Wednesday, July 13, 2011

Is enrollment management a skill or a discipline?

Two weeks ago I began another unexpected posting in an administrative role at Westminster College--Interim Vice President for Enrollment Management.  As you might imagine, I've spent quite some time contemplating whether anything in my previous experience has prepared me to be effective until the college hires a long-term VP with experience and expertise in enrollment.

The short answer is, of course, yes.  I've been at Westminster for five years now; that experience has certainly familiarized me with the campus' culture, stated goals, and implicit values.  I know how our budget process works, I've recruited undergraduate and graduate students, and I've worked closely with many on the staff in Admissions and Financial Aid, the main areas of enrollment management.

My own favored approach to work is becoming solidified as well.  I like to get people around a table to make decisions, I prefer framing the issue and then listening over having others frame the issue and present pre-determined options, I believe that building connections leads to unexpected responses to hard problems, I am confident that focused attention over time leads to better responses than quick decisions.  I would rather talk face-to-face or email over placing a phone call.  I am comfortable with an ever-changing array of issues, programs, and opportunities coming up each day.

Having said all this, though, I can't help but feel that Enrollment Management is a foreign country and I've just arrived without a visa or language skills.  Or in other words, my preparation has left me unprepared.

There is an ongoing debate in education between "content' and "skills" people.  The content folks argue that high school teachers (for example) ought to be trained largely in their disciplines, and their goal ought to largely be about helping students learn content.  History teachers should know their history; history students should be judged by their comprehension of history.

The skills folks argue that there are certain abilities--critical thinking, writing, leadership--that can be learned in any discipline, are essential for success in the real world, and ought to be the goal of education.  In this worldview, content is secondary to skills--it is the message and skills are the media.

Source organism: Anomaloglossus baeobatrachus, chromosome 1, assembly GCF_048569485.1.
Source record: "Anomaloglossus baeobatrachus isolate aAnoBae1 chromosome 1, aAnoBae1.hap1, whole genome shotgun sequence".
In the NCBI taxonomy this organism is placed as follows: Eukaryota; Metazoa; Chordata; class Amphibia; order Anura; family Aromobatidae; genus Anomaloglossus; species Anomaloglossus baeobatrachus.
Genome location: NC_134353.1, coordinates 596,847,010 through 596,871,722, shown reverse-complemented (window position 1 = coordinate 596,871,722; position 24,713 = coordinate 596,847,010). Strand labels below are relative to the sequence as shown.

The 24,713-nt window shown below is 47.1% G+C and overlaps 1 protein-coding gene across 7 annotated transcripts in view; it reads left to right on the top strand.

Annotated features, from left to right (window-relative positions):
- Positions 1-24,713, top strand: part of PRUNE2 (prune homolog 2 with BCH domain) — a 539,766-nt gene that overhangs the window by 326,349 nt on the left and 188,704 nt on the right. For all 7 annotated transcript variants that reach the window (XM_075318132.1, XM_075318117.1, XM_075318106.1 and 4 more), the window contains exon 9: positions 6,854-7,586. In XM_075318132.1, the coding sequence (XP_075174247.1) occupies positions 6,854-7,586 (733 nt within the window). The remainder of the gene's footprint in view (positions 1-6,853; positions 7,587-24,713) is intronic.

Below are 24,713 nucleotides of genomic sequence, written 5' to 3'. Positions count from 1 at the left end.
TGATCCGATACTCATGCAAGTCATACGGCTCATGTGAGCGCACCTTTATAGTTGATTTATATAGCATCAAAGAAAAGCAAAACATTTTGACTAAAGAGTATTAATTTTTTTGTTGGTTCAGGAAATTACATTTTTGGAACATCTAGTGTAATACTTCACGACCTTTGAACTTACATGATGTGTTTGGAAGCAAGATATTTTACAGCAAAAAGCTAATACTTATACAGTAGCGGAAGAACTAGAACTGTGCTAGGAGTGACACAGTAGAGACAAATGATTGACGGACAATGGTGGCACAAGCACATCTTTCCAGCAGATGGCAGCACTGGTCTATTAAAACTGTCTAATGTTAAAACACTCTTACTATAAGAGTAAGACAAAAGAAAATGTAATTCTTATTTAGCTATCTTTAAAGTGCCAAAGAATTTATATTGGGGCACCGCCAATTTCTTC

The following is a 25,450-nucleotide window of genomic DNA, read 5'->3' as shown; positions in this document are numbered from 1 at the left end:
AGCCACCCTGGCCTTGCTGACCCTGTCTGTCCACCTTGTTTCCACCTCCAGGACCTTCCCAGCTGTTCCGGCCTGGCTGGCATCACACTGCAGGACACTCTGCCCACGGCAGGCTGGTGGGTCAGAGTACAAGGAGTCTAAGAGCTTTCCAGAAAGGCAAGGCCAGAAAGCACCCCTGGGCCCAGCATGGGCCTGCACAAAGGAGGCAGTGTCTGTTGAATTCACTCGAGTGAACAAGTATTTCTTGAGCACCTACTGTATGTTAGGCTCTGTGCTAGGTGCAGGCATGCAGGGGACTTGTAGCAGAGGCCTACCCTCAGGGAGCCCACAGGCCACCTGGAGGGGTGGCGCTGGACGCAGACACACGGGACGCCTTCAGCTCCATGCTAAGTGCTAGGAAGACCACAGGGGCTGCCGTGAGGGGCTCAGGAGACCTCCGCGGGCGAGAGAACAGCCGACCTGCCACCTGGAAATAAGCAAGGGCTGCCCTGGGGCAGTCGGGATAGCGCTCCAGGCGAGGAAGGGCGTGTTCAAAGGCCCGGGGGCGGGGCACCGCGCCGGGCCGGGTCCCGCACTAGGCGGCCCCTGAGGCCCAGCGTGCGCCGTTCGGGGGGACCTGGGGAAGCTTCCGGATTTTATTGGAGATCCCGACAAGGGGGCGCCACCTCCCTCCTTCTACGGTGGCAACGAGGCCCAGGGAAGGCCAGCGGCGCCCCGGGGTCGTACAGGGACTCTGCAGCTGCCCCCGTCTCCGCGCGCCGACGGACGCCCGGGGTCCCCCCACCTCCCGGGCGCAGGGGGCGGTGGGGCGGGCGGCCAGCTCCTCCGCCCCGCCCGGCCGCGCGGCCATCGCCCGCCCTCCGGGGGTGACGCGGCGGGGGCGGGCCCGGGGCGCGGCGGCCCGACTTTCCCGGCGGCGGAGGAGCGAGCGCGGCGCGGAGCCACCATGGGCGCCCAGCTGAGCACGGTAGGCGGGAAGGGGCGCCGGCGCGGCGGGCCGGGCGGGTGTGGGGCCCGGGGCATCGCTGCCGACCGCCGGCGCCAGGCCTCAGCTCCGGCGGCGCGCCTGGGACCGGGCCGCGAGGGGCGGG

My own reflection, and the research on content and skills, suggests that both camps are in error.  A content-only training is exactly what leads many university professors to be inept educators.  They know their disciplines, but they cannot convey their disciplines in any comprehensible way.  And skills-focused training runs up against the obvious fact that skills are context specific.  Writing in history, and poetry, and cosmology are radically different things.  Being good at one does not mean the writer is good at another.

So if neither content nor skills rule, how does one work with any success in a field outside one's own?  I have no deep insights.  But I have observed that skilled enrollment managers, like the man whose departure occasioned my temporary appointment and the colleagues I now work with in Admissions and Financial Aid, are practitioners before they are anything else.  Their jobs are about replicating the practices that have led to success in the past, ensuring that others do the same, and being mindful of when changing contexts make those activities suddenly obsolete.  Solving problems in a practice-based setting is not about coming up with a solution.  It is instead about changing behavior to see if those changes lead to different results, while knowing all along that the vicissitudes of time and place mean that all "solutions" are temporary.

These characteristics of enrollment management practice make it both fascinating and frightful.  And so to go along  with practice are a set of attitudes--the expectation that failure is always possible and always correctable, the willingness to accept responsibility, the temptation to hide mistakes until they fester, a fascination with trying new things.

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